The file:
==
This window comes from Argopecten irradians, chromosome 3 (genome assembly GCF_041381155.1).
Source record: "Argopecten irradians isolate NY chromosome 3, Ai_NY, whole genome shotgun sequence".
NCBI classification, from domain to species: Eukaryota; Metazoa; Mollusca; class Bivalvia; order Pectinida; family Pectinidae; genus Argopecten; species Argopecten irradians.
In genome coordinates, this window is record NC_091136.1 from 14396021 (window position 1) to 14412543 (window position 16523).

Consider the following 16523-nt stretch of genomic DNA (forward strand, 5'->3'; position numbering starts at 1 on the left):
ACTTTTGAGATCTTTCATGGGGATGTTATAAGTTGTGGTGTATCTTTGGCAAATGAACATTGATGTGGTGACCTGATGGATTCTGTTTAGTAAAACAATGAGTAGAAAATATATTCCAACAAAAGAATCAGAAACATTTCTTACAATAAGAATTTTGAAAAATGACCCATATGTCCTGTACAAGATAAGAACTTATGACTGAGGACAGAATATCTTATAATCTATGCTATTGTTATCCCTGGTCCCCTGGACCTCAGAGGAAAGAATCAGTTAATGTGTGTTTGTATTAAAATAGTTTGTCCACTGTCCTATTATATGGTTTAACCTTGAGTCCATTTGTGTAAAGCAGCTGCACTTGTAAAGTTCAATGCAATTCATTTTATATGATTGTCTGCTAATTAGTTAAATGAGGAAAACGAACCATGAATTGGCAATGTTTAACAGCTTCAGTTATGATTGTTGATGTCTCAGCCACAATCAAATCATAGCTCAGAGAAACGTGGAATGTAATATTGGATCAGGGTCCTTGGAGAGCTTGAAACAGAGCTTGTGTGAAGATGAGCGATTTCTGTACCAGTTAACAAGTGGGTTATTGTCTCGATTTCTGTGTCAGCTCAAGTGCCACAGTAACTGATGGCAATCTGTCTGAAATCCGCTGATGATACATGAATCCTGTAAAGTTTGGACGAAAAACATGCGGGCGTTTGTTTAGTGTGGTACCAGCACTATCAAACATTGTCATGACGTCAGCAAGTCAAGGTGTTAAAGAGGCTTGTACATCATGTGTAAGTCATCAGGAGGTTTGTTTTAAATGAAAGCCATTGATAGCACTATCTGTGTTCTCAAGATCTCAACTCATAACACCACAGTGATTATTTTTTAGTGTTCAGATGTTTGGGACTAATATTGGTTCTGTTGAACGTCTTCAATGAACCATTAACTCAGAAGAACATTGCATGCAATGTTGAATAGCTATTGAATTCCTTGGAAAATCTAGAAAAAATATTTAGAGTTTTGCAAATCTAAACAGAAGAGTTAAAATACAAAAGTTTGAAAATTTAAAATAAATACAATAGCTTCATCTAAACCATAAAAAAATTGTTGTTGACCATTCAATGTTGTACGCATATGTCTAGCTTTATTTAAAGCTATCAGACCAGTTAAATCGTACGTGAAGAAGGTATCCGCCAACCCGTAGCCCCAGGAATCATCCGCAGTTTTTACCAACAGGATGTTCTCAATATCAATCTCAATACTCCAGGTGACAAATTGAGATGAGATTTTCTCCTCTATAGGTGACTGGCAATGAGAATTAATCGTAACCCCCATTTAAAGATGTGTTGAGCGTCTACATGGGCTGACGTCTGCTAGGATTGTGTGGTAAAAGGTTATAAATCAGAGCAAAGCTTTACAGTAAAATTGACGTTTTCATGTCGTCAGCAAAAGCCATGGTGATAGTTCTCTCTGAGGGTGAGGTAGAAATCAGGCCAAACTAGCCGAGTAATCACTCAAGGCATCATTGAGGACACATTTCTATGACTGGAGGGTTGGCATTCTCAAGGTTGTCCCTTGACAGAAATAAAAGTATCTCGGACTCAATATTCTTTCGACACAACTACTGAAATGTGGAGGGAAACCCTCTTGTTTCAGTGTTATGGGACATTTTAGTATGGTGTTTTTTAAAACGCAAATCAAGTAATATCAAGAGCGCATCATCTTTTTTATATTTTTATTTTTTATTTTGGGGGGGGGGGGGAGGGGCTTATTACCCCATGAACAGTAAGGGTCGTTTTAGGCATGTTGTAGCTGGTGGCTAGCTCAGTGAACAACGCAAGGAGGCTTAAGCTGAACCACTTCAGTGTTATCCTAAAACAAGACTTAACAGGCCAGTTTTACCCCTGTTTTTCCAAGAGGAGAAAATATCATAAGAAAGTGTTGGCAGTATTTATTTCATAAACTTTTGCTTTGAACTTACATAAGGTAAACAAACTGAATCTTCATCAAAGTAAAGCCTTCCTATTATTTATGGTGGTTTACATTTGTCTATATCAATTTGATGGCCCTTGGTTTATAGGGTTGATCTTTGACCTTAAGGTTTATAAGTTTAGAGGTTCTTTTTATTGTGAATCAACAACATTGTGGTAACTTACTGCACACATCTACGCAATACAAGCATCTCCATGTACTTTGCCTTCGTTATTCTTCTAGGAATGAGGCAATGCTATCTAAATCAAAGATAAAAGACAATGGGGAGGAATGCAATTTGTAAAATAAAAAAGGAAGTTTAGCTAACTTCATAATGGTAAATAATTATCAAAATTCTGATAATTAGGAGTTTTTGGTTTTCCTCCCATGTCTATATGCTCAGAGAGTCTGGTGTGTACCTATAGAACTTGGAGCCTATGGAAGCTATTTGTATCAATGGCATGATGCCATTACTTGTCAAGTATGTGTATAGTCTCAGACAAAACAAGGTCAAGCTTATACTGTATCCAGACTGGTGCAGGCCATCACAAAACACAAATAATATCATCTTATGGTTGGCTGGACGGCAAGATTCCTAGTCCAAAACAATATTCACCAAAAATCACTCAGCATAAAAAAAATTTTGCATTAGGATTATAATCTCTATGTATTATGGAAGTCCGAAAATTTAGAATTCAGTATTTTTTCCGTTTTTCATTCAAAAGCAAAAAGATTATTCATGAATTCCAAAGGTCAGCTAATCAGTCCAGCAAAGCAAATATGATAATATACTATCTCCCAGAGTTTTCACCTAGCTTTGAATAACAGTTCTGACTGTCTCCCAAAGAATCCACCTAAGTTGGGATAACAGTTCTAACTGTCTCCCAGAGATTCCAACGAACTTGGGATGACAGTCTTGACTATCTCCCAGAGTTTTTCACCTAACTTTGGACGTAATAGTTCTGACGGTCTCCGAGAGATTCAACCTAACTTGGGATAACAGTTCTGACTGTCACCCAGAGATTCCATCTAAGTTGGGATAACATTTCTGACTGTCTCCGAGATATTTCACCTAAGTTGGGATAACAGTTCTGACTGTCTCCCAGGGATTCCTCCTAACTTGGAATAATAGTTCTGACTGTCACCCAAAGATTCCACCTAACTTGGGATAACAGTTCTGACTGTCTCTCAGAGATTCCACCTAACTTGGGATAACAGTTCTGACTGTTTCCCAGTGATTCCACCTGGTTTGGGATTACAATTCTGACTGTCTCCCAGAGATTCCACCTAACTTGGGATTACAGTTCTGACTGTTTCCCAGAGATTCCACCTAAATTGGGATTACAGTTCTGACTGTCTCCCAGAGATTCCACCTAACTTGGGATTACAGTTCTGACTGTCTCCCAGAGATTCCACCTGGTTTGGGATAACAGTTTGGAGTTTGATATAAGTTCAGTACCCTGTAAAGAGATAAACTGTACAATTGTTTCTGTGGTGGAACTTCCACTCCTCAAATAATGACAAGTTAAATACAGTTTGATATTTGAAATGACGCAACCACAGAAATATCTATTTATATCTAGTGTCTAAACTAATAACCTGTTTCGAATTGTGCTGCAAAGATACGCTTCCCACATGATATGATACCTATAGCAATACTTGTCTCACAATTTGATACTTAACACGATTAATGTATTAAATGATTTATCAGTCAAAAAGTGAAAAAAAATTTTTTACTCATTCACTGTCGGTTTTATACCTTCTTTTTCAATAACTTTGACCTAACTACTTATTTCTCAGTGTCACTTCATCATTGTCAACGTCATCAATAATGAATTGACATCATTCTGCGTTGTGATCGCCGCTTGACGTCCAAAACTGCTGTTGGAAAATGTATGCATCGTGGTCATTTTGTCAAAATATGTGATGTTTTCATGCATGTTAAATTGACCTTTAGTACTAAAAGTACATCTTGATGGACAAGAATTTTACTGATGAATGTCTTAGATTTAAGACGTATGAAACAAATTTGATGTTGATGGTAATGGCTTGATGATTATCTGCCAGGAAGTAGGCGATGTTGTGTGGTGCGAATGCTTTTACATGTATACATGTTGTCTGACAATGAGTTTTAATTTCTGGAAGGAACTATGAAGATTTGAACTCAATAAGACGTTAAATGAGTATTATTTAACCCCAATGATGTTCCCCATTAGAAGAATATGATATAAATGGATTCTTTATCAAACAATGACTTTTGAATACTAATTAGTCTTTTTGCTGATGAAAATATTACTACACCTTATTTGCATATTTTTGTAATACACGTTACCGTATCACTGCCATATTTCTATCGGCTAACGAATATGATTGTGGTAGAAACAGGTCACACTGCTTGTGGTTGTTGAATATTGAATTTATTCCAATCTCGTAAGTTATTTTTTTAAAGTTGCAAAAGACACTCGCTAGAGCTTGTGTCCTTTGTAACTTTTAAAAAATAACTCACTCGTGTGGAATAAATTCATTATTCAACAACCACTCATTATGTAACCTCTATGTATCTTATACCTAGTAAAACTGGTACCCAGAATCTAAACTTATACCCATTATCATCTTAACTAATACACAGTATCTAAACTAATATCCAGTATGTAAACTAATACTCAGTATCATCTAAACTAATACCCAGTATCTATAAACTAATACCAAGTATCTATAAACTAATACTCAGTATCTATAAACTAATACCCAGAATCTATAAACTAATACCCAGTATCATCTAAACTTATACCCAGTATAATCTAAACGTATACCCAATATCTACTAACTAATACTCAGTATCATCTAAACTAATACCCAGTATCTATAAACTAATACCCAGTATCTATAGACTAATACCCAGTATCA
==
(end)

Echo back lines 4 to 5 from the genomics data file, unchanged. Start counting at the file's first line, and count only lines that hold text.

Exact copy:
In genome coordinates, this window is record NC_091136.1 from 14396021 (window position 1) to 14412543 (window position 16523).

Consider the following 16523-nt stretch of genomic DNA (forward strand, 5'->3'; position numbering starts at 1 on the left):